The Services Spend Convergence: Ignore at Your Own Savings Peril

I'll be the first to admit -- unlike many folks at big name firms who can't afford to be seen as learning on their jobs -- that there are areas within Spend Management which I'm still coming up to speed on. After all, it can take years to fully learn a subject to the point at which you feel comfortable and capable of providing deep advice and recommendations. Until recently, services procurement was one such area where I felt woefully under prepared to discuss, aside from understanding a few of the nuances of different automation approaches in the market. However, I've not been alone, at least among procurement industry observers, especially the mainstream procurement analysts who have been spoon fed what to believe from providers (relative to the staffing- and HR-focused analysts who can actually opine a novel thing or two on the subject in certain areas).

But having conducted enough vendor, customer and services provider interviews and briefings at this point to feel that I've been able to triangulate on the right set of issues, opportunities and concerns, I'll be writing about the subject with far greater depth and frequency on Spend Matters, continuing on with the introductory series I've started that reviews a number of the players in the market (Fieldglass and IQNavigator are next up, starting tomorrow). Having done a significant amount of research, I've come away with five key reasons that I think its critical that we all explore the subject with more detail and frequency -- on these virtual pages and beyond.

First, I firmly believe that among all categories that procurement organizations are increasingly taking on responsibility for, services will represent one of the greatest hard dollar savings and compliance opportunities to pursue overall as we emerge from the downturn. But because services savings comes from not just greater visibility into spending and better negotiated rates but also compliance and overall process management it is critical to educate procurement organizations about how to get the most from technology and services providers throughout the services spend lifecycle versus simply in upstream areas. Moreover, the lessons that procurement can learn when it comes to managing services provider performance and information are ones they can also easily apply to other areas of the business.

Second, based on numerous discussions I've had recently with procurement organizations coming from different industries, it would seem that there are increasingly confused messages in the marketplace about who can provide what -- and where companies should turn. For example, more than a few organizations have asked me whether SAP SRM 7.0 lets companies manage the full services procurement lifecycle as a substitute for VMS platforms. And the Ariba vs. best-of-breed services spend vendor debate remains on some people's minds as well. All of these are critical issues to discuss to clear the air about how different providers and solutions elements can best fit together in specific customer environments (not to mention the MSP role).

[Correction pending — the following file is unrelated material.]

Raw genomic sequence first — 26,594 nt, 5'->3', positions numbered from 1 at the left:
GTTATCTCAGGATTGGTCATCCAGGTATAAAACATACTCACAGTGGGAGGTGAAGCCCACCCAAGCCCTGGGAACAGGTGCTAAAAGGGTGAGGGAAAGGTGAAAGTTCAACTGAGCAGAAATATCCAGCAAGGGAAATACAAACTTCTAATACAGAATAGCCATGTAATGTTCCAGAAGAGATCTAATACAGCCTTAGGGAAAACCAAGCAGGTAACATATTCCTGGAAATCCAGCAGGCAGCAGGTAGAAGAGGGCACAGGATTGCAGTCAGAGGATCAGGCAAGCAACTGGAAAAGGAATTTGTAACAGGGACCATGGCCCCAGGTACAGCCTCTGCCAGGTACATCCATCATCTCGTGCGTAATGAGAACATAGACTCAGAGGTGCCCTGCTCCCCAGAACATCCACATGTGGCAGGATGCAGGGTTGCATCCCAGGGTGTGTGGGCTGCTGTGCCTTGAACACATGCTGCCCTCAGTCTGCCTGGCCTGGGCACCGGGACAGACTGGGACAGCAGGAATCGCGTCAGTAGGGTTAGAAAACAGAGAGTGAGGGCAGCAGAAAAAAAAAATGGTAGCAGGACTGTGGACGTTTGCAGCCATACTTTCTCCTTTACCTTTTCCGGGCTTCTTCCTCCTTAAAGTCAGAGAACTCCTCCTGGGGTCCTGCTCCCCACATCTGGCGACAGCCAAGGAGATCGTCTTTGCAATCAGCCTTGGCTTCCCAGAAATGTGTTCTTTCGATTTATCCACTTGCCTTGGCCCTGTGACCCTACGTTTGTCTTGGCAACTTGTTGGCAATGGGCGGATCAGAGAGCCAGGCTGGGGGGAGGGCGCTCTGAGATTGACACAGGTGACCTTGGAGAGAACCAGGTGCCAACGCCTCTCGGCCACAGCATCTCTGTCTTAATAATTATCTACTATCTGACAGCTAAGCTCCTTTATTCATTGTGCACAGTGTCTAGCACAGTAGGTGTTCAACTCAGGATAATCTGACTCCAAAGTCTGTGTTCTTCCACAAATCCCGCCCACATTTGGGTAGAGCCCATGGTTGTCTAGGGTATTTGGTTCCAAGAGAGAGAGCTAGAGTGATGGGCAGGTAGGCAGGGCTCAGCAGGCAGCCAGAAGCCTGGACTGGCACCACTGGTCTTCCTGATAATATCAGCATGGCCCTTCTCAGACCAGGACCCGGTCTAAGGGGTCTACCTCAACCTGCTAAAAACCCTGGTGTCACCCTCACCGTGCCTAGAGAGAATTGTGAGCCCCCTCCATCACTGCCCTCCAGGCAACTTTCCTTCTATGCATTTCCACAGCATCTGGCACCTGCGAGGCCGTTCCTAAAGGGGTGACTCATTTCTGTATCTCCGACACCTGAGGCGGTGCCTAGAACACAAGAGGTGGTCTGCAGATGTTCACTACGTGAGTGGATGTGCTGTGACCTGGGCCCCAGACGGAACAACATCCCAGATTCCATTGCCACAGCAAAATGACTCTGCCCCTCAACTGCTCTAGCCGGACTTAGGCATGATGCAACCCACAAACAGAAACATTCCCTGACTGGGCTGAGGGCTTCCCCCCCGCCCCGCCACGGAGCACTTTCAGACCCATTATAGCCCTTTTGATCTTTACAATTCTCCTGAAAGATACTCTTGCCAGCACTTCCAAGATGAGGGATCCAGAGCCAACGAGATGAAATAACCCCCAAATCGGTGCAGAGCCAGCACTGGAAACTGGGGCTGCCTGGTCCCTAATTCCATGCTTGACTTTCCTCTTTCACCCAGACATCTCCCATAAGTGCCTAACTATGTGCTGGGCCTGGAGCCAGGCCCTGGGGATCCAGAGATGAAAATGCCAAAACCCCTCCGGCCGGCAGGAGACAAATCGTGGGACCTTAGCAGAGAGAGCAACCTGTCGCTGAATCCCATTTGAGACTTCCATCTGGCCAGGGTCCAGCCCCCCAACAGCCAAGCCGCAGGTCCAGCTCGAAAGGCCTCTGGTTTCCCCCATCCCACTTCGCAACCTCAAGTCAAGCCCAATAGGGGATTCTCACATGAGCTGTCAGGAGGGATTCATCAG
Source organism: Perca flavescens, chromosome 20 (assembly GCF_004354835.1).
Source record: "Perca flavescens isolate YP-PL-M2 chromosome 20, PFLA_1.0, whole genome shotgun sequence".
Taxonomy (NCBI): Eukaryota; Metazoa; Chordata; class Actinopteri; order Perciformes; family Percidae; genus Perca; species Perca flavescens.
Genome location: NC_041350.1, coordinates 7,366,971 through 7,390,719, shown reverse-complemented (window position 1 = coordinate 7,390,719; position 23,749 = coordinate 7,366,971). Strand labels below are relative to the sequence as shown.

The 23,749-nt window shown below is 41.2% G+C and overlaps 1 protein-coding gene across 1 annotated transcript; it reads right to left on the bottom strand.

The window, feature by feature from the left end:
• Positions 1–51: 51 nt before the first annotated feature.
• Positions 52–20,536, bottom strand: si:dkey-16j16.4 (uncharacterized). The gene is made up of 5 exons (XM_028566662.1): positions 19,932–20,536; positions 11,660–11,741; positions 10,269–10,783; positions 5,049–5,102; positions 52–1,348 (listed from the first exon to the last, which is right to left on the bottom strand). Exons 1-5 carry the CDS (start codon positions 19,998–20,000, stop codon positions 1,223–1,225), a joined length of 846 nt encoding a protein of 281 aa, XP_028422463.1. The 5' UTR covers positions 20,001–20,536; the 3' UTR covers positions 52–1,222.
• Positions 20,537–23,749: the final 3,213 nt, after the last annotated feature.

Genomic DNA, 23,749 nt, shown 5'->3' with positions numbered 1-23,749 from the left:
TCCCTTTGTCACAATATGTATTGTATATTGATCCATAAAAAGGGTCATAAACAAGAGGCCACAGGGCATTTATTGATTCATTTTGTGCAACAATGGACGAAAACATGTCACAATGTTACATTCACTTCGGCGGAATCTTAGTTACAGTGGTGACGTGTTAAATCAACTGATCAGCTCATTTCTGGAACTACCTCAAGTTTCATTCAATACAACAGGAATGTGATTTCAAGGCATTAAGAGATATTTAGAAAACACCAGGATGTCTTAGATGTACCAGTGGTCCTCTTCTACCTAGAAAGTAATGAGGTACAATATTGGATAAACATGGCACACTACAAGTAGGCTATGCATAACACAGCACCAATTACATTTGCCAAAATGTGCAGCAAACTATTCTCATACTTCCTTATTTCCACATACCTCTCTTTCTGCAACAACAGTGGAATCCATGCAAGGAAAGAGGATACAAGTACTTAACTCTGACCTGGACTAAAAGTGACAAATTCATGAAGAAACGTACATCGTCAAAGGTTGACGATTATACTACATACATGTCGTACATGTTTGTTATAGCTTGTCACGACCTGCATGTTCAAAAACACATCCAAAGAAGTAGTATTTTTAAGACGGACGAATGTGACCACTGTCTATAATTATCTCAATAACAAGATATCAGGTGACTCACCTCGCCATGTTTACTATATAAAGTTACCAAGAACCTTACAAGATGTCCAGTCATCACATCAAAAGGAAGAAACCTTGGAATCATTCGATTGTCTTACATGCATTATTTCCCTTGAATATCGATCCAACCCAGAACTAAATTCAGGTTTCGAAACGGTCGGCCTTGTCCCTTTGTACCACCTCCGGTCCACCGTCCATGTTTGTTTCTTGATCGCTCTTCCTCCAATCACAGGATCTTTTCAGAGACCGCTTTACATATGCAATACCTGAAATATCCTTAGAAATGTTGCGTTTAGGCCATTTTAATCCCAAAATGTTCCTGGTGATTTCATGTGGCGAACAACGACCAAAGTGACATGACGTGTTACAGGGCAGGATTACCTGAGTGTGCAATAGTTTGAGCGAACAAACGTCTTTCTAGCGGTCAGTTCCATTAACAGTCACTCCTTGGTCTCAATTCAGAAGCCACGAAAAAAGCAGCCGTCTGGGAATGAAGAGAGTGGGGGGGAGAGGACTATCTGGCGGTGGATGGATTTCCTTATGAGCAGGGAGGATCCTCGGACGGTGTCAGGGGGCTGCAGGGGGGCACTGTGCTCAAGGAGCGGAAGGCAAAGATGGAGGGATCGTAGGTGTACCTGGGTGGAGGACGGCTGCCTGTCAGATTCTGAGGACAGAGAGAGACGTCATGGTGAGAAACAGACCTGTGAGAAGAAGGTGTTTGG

Third, the gap between leaders and laggards when it comes to many KPIs in services spend areas can be quite significant. Yet is not overly difficult (or time consuming) to bridge with the right set of resources and partners. Unlike overall procurement and supply chain transformation activities, it's possible to pursue a targeted services procurement transformation to bridge this gap, achieving EPS-impacting returns in a matter of quarters (vs. years). Selecting the right partners is key to doing this, in large part because procurement organizations are often flying at least partially blind when it comes to category and services knowledge relative to other areas of spend they manage. This is why the ERP option alone (unless supported by a core MSP or selection of MSPs) will often prove the wrong strategy.

Fourth, procurement organizations lack good resources to go to when it comes to services procurement research. Procurement and supply chain publications don't cover it with enough frequency nor do the familiar analyst faces pursue the topic much beyond a hobby (except publications and firms that specialize in the area like Staffing Industry Analysts, albeit the audience for these organizations is more focused on HR than procurement or supply chain -- or services procurement outside of contingent labor). Moreover, the analysts and publications that specialize in the area tend to focus on contingent labor versus the broader challenge of other services spend categories in general. As a final note in this regard, very few blogs tackle the subject on a regular basis either.

Fifth, and last, the main reason that I'll be addressing services spend as a key topic is the massive returns that are possible if you time the market correctly from a sourcing perspective and segment your spend properly (which is easier said than done, I'll admit, especially when business stakeholders and spend owners are involved). Whether this involves more effectively slicing, dicing and sourcing legal or marketing spend -- including make/buy and off-shoring decisions -- or finding additional ways to negotiate rate cards down in IT, sourcing services spend categories can create significant savings opportunities in today's climate. Granted, while sourcing alone won't help you realize services savings, it's an essential step in the process. And given the buyer's market for services that we find ourselves in, it's never been a better time to get started.

Jason Busch

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